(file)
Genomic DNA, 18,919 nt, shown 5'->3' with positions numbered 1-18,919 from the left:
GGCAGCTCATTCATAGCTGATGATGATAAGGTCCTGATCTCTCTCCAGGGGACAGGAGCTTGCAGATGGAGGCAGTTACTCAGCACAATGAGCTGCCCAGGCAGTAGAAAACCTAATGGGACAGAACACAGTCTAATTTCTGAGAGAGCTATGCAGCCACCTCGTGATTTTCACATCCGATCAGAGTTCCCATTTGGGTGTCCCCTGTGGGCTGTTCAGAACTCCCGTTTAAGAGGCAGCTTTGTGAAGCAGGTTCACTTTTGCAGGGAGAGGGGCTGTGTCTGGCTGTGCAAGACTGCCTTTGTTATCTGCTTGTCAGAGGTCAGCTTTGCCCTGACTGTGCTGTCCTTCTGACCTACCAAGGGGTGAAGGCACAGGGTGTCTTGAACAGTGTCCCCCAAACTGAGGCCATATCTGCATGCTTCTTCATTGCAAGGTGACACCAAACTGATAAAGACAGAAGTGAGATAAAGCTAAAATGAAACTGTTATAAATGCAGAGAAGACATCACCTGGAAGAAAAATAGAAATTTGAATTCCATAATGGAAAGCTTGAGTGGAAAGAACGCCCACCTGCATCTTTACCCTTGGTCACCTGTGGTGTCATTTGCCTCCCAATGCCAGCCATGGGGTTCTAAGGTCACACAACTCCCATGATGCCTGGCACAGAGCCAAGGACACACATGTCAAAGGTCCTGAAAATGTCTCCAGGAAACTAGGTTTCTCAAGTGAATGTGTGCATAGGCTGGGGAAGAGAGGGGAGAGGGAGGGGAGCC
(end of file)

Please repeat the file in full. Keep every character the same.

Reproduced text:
Genomic DNA, 18,919 nt, shown 5'->3' with positions numbered 1-18,919 from the left:
GGCAGCTCATTCATAGCTGATGATGATAAGGTCCTGATCTCTCTCCAGGGGACAGGAGCTTGCAGATGGAGGCAGTTACTCAGCACAATGAGCTGCCCAGGCAGTAGAAAACCTAATGGGACAGAACACAGTCTAATTTCTGAGAGAGCTATGCAGCCACCTCGTGATTTTCACATCCGATCAGAGTTCCCATTTGGGTGTCCCCTGTGGGCTGTTCAGAACTCCCGTTTAAGAGGCAGCTTTGTGAAGCAGGTTCACTTTTGCAGGGAGAGGGGCTGTGTCTGGCTGTGCAAGACTGCCTTTGTTATCTGCTTGTCAGAGGTCAGCTTTGCCCTGACTGTGCTGTCCTTCTGACCTACCAAGGGGTGAAGGCACAGGGTGTCTTGAACAGTGTCCCCCAAACTGAGGCCATATCTGCATGCTTCTTCATTGCAAGGTGACACCAAACTGATAAAGACAGAAGTGAGATAAAGCTAAAATGAAACTGTTATAAATGCAGAGAAGACATCACCTGGAAGAAAAATAGAAATTTGAATTCCATAATGGAAAGCTTGAGTGGAAAGAACGCCCACCTGCATCTTTACCCTTGGTCACCTGTGGTGTCATTTGCCTCCCAATGCCAGCCATGGGGTTCTAAGGTCACACAACTCCCATGATGCCTGGCACAGAGCCAAGGACACACATGTCAAAGGTCCTGAAAATGTCTCCAGGAAACTAGGTTTCTCAAGTGAATGTGTGCATAGGCTGGGGAAGAGAGGGGAGAGGGAGGGGAGCC